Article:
The Regal GS sports a front fascia unique to the Regal lineup, the most noticeable bit being its vertical air intakes just below the headlights.

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White Frost Tricoat is one of three new colors for the Regal for 2016. The other two are Ebony Twilight Metallic and Crimson Red Tintcoat.

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Out back, the Regal GS separates itself from other Regal variants with its integrated exhaust outlets and rear spoiler extension.

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While 19-inch wheels are standard for Regal GS models, buyers can opt for the 20-inch alloy wheels you see here, which are wrapped in summer-only performance tires.

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The 2016 Regal GS also features a lower ride height than other Regal variants, thanks to a unique set of computer-controlled dampers that make for a much more engaging ride.

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Between the optional 20-inch alloy wheels and that unique front end, the Regal GS has an aggressiveness to it that the other variants lack.

Published:Caption:Photo:Andrew Krok/CNET

The Buick Regal isn't available in UK or Australian markets, but Vauxhall makes several similar variants, high-perf or otherwise, under the Insignia nameplate.

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The rear suspension differs, depending on your choice of drivetrain. Front-wheel-drive models feature a four-link rear suspension, whereas all-wheel-drive models sport an H-arm rear suspension layout.

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Brembo front brakes are standard for all Regal GS variants.

Published:Caption:Photo:Andrew Krok/CNET

There are no changes to the Regal's interior for the GS trim, but it's still a soft, comfortable place to spend a few hours.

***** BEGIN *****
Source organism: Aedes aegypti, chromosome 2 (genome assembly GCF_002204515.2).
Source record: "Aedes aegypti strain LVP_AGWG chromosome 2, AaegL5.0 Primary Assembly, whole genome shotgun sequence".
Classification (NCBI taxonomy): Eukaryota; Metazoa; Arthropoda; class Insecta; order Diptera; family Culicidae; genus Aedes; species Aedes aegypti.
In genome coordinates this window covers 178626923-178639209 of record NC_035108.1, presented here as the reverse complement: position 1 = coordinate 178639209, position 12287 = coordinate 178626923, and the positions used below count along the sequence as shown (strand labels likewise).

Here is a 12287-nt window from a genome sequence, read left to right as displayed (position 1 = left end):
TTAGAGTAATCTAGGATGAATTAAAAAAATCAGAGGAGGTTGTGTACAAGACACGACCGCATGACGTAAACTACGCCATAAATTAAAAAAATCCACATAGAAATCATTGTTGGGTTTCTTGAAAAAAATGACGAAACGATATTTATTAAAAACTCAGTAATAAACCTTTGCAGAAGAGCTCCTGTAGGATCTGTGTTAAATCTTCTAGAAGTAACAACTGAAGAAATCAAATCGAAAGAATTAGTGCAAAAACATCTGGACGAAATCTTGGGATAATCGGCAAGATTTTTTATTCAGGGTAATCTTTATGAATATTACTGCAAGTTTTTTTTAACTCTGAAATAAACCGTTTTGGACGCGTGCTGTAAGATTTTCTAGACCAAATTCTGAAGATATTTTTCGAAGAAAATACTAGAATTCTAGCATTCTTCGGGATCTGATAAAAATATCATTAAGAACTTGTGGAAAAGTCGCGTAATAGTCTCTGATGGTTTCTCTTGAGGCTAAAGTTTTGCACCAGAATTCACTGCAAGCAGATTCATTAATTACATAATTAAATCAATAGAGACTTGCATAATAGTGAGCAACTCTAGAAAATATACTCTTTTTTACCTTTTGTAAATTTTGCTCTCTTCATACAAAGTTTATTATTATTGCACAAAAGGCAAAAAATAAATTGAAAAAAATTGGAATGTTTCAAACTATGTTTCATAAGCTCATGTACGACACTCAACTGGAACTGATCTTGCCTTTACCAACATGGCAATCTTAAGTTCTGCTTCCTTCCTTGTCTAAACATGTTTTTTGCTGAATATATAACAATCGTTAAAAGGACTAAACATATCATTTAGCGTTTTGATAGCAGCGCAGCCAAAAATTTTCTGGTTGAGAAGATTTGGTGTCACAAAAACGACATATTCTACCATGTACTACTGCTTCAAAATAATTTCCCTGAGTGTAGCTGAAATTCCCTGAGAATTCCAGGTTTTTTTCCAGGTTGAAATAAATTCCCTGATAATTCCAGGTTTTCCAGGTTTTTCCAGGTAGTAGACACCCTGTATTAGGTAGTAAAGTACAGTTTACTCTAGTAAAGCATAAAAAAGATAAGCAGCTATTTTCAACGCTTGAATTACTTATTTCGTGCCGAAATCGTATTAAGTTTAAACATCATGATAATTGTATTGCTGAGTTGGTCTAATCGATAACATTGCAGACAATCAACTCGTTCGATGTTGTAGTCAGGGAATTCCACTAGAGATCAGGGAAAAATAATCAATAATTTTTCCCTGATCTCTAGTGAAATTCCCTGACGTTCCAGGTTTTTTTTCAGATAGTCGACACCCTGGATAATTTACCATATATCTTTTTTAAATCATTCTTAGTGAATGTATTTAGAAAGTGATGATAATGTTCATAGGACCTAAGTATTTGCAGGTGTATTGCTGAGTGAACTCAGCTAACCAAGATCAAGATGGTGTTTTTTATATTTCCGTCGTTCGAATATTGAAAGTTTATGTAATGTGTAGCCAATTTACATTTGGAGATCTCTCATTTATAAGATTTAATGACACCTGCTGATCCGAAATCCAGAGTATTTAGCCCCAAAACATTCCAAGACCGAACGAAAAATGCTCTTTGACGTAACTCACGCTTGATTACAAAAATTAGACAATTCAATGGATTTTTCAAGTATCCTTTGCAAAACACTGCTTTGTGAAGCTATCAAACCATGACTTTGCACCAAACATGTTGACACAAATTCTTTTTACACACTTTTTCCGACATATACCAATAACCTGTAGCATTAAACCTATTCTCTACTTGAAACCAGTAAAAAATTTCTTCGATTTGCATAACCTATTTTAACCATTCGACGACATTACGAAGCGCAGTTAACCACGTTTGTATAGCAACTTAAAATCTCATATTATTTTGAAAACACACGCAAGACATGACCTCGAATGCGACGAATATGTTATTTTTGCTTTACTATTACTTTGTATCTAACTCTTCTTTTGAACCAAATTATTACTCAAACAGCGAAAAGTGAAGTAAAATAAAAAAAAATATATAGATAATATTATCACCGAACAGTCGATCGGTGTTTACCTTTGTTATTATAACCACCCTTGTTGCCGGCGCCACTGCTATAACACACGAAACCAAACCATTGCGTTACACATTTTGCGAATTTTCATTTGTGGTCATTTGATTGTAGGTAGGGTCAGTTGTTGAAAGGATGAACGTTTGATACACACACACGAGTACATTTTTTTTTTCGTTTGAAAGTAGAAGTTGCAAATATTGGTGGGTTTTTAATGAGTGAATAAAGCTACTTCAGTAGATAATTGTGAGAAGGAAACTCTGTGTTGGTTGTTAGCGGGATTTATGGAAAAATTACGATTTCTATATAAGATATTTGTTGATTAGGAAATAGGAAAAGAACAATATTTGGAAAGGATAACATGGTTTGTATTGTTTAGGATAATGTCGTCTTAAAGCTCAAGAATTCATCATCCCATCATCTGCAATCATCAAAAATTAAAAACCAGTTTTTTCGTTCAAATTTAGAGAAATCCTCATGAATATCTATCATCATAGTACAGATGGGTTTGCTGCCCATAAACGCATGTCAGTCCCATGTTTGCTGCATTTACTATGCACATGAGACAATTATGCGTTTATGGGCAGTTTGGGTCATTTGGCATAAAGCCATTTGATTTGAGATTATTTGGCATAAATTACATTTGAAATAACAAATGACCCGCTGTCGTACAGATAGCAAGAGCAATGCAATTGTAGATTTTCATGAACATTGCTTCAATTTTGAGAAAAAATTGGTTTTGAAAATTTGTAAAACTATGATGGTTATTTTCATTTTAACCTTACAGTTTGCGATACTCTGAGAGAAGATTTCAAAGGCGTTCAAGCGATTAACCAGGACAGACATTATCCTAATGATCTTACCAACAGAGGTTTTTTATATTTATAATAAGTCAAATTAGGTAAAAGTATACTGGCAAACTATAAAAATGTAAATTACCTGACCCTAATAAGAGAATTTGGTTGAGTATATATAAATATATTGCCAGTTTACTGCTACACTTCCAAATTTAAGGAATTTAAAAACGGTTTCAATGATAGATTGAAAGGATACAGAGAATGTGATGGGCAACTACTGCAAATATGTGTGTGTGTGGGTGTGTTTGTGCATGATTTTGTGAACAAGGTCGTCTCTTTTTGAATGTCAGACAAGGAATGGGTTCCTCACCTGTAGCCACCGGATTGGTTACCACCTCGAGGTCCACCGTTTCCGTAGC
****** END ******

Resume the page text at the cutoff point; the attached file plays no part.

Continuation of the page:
Published:Caption:Photo:Andrew Krok/CNET

While European-spec models have an available manual transmission, here in the US, the only option is a six-speed automatic.

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Flipping the switch to GS mode increases the Regal GS's steering effort for a sportier driving experience.

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As with many other current GM models, the Buick Regal makes use of both physical gauges and a large information screen.

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When you're ready to hit the track, GS mode stiffens up the dampers, increases steering effort, speeds up transmission shifting, and tweaks the AWD system's power delivery.

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The Regal GS is a blast on an autocross course, but GS mode reduces body roll to a point where it's difficult to transfer weight to the driven wheel that needs it the most.

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Despite being front-biased, the Regal GS keeps torque steer to a minimum with a HiPer Strut front suspension that features a unique geometry built especially for front-biased vehicles.

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All Buick Regal models, save for the bare-bones base variant, are powered by a 2.0-liter turbocharged I-4, good for 259 horsepower and 295 pound-feet of torque.

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When you're not thrashing the Regal GS about on the track, it'll return 21 mpg city and 30 mpg highway in front-wheel-drive guise. All-wheel-drive models make do with 19 mpg city and 27 mpg highway.

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Unlike other occasional-track-day sedans, the Regal GS is a relative bargain, coming in at an MSRP of $34,990, a surprising $3,320 cheaper than last year.

(GM doesn't market Buick in the UK or Australia, although similar models are available under its Vauxhall nameplate in the UK. For comparison, the Regal GS' US price converts to just under £22,800 or about AU$47,500 at current exchange rates.)

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If you need to get some work done between runs on the track, you'll be happy to know that the Regal GS comes available with a 4G LTE connection and Wi-Fi hotspot capability.

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The only thing the Regal GS could use to be better for the track is a louder exhaust. Without being able to rely on engine note alone, it's difficult to avoid banging up against the redline.

Published:Caption:Photo:Andrew Krok/CNET
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